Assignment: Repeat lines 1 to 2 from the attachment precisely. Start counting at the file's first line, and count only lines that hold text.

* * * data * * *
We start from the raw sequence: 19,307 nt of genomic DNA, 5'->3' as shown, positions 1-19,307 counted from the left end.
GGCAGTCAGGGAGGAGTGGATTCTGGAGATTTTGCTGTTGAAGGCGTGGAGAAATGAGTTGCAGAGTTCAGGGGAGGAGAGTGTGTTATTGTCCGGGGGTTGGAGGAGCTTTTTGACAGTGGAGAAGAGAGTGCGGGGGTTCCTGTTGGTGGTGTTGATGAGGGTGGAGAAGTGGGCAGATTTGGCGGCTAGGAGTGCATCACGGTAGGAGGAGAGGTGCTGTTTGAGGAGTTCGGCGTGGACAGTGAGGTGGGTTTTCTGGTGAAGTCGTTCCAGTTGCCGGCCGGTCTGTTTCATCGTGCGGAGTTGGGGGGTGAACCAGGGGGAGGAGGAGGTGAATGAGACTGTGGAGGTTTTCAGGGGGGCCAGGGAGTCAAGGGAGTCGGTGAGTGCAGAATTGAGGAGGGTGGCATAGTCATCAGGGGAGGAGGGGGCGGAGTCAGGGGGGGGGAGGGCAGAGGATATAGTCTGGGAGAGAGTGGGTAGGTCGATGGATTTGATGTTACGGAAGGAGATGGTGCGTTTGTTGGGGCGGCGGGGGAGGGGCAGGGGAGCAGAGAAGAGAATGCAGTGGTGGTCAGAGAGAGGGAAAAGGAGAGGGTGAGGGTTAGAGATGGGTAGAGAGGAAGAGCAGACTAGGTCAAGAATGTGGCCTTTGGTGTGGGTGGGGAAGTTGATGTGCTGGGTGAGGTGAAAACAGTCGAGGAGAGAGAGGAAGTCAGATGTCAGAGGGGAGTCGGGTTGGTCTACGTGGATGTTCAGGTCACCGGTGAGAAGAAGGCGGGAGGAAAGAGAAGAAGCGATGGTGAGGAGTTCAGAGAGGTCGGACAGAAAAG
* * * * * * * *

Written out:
We start from the raw sequence: 19,307 nt of genomic DNA, 5'->3' as shown, positions 1-19,307 counted from the left end.
GGCAGTCAGGGAGGAGTGGATTCTGGAGATTTTGCTGTTGAAGGCGTGGAGAAATGAGTTGCAGAGTTCAGGGGAGGAGAGTGTGTTATTGTCCGGGGGTTGGAGGAGCTTTTTGACAGTGGAGAAGAGAGTGCGGGGGTTCCTGTTGGTGGTGTTGATGAGGGTGGAGAAGTGGGCAGATTTGGCGGCTAGGAGTGCATCACGGTAGGAGGAGAGGTGCTGTTTGAGGAGTTCGGCGTGGACAGTGAGGTGGGTTTTCTGGTGAAGTCGTTCCAGTTGCCGGCCGGTCTGTTTCATCGTGCGGAGTTGGGGGGTGAACCAGGGGGAGGAGGAGGTGAATGAGACTGTGGAGGTTTTCAGGGGGGCCAGGGAGTCAAGGGAGTCGGTGAGTGCAGAATTGAGGAGGGTGGCATAGTCATCAGGGGAGGAGGGGGCGGAGTCAGGGGGGGGGAGGGCAGAGGATATAGTCTGGGAGAGAGTGGGTAGGTCGATGGATTTGATGTTACGGAAGGAGATGGTGCGTTTGTTGGGGCGGCGGGGGAGGGGCAGGGGAGCAGAGAAGAGAATGCAGTGGTGGTCAGAGAGAGGGAAAAGGAGAGGGTGAGGGTTAGAGATGGGTAGAGAGGAAGAGCAGACTAGGTCAAGAATGTGGCCTTTGGTGTGGGTGGGGAAGTTGATGTGCTGGGTGAGGTGAAAACAGTCGAGGAGAGAGAGGAAGTCAGATGTCAGAGGGGAGTCGGGTTGGTCTACGTGGATGTTCAGGTCACCGGTGAGAAGAAGGCGGGAGGAAAGAGAAGAAGCGATGGTGAGGAGTTCAGAGAGGTCGGACAGAAAAG